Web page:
Citadel Investment Group, whose flagship hedge funds sank 55% last year amid unprecedented market turmoil, will allow investors to take their money out again after shutting off withdrawals for almost a year.
Starting Nov. 30, the funds will lift suspension of redemptions from the company's Wellington and Kensington funds, according to a letter sent to investors Thursday. The funds have a combined $14 billion under management.
The change in policy marks a turnaround for the Chicago-based company, whose flagship funds have gained 57% this year. The restoration of “business as usual” to the company's core hedge funds comes as CEO Kenneth Griffin tries to remake his company into a broad financial services provider.
The letter also outlined several ways the company will reduce risk to investors shaken by last year's steep declines, by reducing reliance on leverage to buy corporate debt, avoiding investments — like that in ETrade Financial Corp. last year — that tie up a large percentage of assets in a single security, and exiting trading in some of the most complex derivatives contracts.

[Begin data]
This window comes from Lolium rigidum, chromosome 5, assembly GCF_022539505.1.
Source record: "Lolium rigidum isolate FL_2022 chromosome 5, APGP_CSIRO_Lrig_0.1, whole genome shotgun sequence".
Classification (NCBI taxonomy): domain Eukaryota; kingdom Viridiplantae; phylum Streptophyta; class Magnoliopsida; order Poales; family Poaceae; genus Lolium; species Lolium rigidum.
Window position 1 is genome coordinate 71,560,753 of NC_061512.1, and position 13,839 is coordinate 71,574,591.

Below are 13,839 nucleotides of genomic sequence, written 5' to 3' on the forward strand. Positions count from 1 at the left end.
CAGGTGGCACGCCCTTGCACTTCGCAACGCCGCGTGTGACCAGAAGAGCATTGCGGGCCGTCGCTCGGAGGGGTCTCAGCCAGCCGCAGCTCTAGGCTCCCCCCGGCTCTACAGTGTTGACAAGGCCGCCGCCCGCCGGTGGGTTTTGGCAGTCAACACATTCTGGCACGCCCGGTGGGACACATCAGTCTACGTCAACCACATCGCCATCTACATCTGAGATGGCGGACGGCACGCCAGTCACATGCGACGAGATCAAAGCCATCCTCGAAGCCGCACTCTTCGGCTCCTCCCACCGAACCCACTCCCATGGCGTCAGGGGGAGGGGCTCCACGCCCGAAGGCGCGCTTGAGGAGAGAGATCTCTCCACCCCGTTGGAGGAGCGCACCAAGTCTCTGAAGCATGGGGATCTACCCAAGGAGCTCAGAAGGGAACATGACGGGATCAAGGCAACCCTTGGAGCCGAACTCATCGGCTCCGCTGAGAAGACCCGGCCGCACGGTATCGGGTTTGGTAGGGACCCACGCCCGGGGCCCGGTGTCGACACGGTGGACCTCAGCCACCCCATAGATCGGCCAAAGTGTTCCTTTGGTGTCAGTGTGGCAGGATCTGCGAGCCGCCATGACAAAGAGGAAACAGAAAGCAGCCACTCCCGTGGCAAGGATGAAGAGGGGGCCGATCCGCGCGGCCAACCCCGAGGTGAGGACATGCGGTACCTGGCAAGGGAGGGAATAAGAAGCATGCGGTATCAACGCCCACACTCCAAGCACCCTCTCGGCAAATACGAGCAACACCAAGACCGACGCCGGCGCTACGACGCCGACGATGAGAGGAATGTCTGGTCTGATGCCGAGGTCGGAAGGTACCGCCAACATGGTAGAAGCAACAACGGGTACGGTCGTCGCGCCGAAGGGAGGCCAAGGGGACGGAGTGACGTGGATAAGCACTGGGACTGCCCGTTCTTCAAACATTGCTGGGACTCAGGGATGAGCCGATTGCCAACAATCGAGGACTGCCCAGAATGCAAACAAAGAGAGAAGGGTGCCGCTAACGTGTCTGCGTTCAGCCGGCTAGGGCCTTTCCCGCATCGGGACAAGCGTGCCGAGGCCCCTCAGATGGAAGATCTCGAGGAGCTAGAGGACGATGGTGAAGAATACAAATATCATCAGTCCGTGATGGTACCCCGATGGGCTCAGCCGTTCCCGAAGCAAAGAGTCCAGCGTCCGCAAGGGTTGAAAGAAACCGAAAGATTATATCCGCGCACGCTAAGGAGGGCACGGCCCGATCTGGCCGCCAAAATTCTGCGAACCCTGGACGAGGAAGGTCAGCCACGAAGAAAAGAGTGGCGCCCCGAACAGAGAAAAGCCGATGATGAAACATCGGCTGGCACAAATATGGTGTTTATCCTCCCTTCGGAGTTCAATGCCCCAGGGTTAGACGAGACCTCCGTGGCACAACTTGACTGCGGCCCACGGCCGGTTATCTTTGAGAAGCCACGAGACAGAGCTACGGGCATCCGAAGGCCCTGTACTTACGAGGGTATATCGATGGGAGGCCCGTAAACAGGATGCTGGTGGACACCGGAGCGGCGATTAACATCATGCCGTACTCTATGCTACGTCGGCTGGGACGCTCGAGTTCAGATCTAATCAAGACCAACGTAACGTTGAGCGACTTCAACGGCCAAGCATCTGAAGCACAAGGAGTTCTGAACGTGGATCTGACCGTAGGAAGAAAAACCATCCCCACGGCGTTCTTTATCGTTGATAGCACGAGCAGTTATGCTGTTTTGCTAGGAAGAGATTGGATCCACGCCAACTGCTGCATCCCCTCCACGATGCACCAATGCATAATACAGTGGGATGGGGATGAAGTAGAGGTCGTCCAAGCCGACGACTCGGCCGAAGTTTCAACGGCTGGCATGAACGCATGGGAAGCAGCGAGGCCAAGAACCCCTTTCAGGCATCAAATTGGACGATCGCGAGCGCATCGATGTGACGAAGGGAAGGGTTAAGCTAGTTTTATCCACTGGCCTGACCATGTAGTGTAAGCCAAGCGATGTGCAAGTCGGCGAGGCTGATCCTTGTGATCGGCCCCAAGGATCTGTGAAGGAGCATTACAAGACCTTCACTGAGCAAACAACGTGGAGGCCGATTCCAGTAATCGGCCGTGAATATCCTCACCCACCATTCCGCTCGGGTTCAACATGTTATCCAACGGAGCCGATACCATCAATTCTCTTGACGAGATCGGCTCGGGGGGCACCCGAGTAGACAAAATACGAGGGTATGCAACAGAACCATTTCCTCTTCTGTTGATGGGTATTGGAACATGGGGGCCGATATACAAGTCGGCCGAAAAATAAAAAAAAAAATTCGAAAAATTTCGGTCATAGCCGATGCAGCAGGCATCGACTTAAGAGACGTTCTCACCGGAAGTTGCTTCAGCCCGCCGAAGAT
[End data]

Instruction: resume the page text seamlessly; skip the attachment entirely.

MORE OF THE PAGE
The changes have helped make the funds more resilient to potential market turmoil, Mr. Griffin said in the letter. If last year's events were to repeat themselves, he said, the hedge funds would lose 13% to 18%, rather than the 55% they did lose, he said. Separately, the company said Rohit D'Souza, a former Merrill Lynch & Co. executive hired a year ago to build an investment bank and brokerage, is leaving. Patrick Edsparr, who runs Citadel's European business, will take over operations of what's now a 70-person unit.
Ann Saphir is a senior reporter at Crain's Chicago Business, a sister publication of Pensions & Investments